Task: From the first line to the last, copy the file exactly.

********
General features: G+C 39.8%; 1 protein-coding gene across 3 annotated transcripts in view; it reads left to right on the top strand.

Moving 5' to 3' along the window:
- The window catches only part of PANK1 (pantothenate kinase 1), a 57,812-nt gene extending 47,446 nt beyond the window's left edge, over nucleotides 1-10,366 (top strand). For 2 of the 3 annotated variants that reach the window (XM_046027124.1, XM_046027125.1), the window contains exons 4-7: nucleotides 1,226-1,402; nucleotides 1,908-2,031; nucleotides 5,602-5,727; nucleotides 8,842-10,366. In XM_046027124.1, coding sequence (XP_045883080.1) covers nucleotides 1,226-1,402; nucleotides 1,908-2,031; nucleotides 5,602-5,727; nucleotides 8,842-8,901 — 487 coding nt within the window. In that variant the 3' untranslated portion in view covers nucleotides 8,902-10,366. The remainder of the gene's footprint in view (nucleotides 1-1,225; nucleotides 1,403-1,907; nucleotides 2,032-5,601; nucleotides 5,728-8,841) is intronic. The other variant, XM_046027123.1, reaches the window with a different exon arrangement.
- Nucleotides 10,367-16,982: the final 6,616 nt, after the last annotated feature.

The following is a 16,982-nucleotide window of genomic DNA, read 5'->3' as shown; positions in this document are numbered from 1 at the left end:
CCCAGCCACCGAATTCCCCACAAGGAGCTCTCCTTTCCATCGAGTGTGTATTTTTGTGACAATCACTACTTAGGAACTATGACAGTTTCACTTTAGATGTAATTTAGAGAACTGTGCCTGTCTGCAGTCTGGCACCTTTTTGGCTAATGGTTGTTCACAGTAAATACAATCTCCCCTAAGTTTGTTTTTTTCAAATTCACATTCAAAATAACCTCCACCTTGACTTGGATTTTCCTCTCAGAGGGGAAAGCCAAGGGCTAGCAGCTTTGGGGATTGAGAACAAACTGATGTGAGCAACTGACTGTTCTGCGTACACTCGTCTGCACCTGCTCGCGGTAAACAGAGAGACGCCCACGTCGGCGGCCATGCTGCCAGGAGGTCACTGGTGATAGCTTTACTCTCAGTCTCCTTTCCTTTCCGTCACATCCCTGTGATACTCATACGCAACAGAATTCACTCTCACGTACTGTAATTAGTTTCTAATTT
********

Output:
General features: G+C 39.8%; 1 protein-coding gene across 3 annotated transcripts in view; it reads left to right on the top strand.

Moving 5' to 3' along the window:
- The window catches only part of PANK1 (pantothenate kinase 1), a 57,812-nt gene extending 47,446 nt beyond the window's left edge, over nucleotides 1-10,366 (top strand). For 2 of the 3 annotated variants that reach the window (XM_046027124.1, XM_046027125.1), the window contains exons 4-7: nucleotides 1,226-1,402; nucleotides 1,908-2,031; nucleotides 5,602-5,727; nucleotides 8,842-10,366. In XM_046027124.1, coding sequence (XP_045883080.1) covers nucleotides 1,226-1,402; nucleotides 1,908-2,031; nucleotides 5,602-5,727; nucleotides 8,842-8,901 — 487 coding nt within the window. In that variant the 3' untranslated portion in view covers nucleotides 8,902-10,366. The remainder of the gene's footprint in view (nucleotides 1-1,225; nucleotides 1,403-1,907; nucleotides 2,032-5,601; nucleotides 5,728-8,841) is intronic. The other variant, XM_046027123.1, reaches the window with a different exon arrangement.
- Nucleotides 10,367-16,982: the final 6,616 nt, after the last annotated feature.

The following is a 16,982-nucleotide window of genomic DNA, read 5'->3' as shown; positions in this document are numbered from 1 at the left end:
CCCAGCCACCGAATTCCCCACAAGGAGCTCTCCTTTCCATCGAGTGTGTATTTTTGTGACAATCACTACTTAGGAACTATGACAGTTTCACTTTAGATGTAATTTAGAGAACTGTGCCTGTCTGCAGTCTGGCACCTTTTTGGCTAATGGTTGTTCACAGTAAATACAATCTCCCCTAAGTTTGTTTTTTTCAAATTCACATTCAAAATAACCTCCACCTTGACTTGGATTTTCCTCTCAGAGGGGAAAGCCAAGGGCTAGCAGCTTTGGGGATTGAGAACAAACTGATGTGAGCAACTGACTGTTCTGCGTACACTCGTCTGCACCTGCTCGCGGTAAACAGAGAGACGCCCACGTCGGCGGCCATGCTGCCAGGAGGTCACTGGTGATAGCTTTACTCTCAGTCTCCTTTCCTTTCCGTCACATCCCTGTGATACTCATACGCAACAGAATTCACTCTCACGTACTGTAATTAGTTTCTAATTT